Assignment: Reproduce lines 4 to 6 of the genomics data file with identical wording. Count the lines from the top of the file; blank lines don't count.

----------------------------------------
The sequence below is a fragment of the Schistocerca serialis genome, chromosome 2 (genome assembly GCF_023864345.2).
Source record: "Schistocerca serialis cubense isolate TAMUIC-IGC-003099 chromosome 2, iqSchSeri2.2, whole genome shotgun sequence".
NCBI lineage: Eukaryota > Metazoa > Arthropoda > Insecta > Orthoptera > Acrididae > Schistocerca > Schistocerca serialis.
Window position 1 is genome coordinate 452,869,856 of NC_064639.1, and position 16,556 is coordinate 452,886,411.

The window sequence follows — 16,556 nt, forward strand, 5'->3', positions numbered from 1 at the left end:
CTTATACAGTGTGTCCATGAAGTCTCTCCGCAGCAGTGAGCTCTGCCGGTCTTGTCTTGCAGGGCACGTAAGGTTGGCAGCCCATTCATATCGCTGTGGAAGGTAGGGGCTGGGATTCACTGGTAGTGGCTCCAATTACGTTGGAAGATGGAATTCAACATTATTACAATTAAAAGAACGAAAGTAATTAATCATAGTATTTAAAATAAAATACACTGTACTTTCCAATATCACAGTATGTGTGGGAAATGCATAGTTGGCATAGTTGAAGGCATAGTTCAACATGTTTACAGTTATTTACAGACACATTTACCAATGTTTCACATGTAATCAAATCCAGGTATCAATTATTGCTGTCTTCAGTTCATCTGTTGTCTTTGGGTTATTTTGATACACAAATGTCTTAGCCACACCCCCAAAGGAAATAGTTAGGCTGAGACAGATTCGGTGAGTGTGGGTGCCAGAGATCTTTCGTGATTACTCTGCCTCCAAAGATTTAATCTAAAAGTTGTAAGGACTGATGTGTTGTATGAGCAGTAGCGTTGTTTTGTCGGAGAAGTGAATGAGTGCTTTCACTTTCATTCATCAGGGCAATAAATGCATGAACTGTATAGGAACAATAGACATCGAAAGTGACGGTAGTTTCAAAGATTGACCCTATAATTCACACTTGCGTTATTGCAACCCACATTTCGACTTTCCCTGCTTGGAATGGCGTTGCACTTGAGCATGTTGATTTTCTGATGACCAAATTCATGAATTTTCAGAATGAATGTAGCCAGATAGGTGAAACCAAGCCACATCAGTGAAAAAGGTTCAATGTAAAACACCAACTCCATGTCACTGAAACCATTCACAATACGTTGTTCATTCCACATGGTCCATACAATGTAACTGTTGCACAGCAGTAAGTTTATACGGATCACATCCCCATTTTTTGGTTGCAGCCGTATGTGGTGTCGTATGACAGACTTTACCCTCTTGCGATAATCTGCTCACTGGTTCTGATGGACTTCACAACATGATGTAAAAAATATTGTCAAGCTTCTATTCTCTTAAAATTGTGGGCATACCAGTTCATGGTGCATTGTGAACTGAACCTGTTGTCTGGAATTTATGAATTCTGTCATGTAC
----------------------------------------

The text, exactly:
Window position 1 is genome coordinate 452,869,856 of NC_064639.1, and position 16,556 is coordinate 452,886,411.

The window sequence follows — 16,556 nt, forward strand, 5'->3', positions numbered from 1 at the left end:
CTTATACAGTGTGTCCATGAAGTCTCTCCGCAGCAGTGAGCTCTGCCGGTCTTGTCTTGCAGGGCACGTAAGGTTGGCAGCCCATTCATATCGCTGTGGAAGGTAGGGGCTGGGATTCACTGGTAGTGGCTCCAATTACGTTGGAAGATGGAATTCAACATTATTACAATTAAAAGAACGAAAGTAATTAATCATAGTATTTAAAATAAAATACACTGTACTTTCCAATATCACAGTATGTGTGGGAAATGCATAGTTGGCATAGTTGAAGGCATAGTTCAACATGTTTACAGTTATTTACAGACACATTTACCAATGTTTCACATGTAATCAAATCCAGGTATCAATTATTGCTGTCTTCAGTTCATCTGTTGTCTTTGGGTTATTTTGATACACAAATGTCTTAGCCACACCCCCAAAGGAAATAGTTAGGCTGAGACAGATTCGGTGAGTGTGGGTGCCAGAGATCTTTCGTGATTACTCTGCCTCCAAAGATTTAATCTAAAAGTTGTAAGGACTGATGTGTTGTATGAGCAGTAGCGTTGTTTTGTCGGAGAAGTGAATGAGTGCTTTCACTTTCATTCATCAGGGCAATAAATGCATGAACTGTATAGGAACAATAGACATCGAAAGTGACGGTAGTTTCAAAGATTGACCCTATAATTCACACTTGCGTTATTGCAACCCACATTTCGACTTTCCCTGCTTGGAATGGCGTTGCACTTGAGCATGTTGATTTTCTGATGACCAAATTCATGAATTTTCAGAATGAATGTAGCCAGATAGGTGAAACCAAGCCACATCAGTGAAAAAGGTTCAATGTAAAACACCAACTCCATGTCACTGAAACCATTCACAATACGTTGTTCATTCCACATGGTCCATACAATGTAACTGTTGCACAGCAGTAAGTTTATACGGATCACATCCCCATTTTTTGGTTGCAGCCGTATGTGGTGTCGTATGACAGACTTTACCCTCTTGCGATAATCTGCTCACTGGTTCTGATGGACTTCACAACATGATGTAAAAAATATTGTCAAGCTTCTATTCTCTTAAAATTGTGGGCATACCAGTTCATGGTGCATTGTGAACTGAACCTGTTGTCTGGAATTTATGAATTCTGTCATGTAC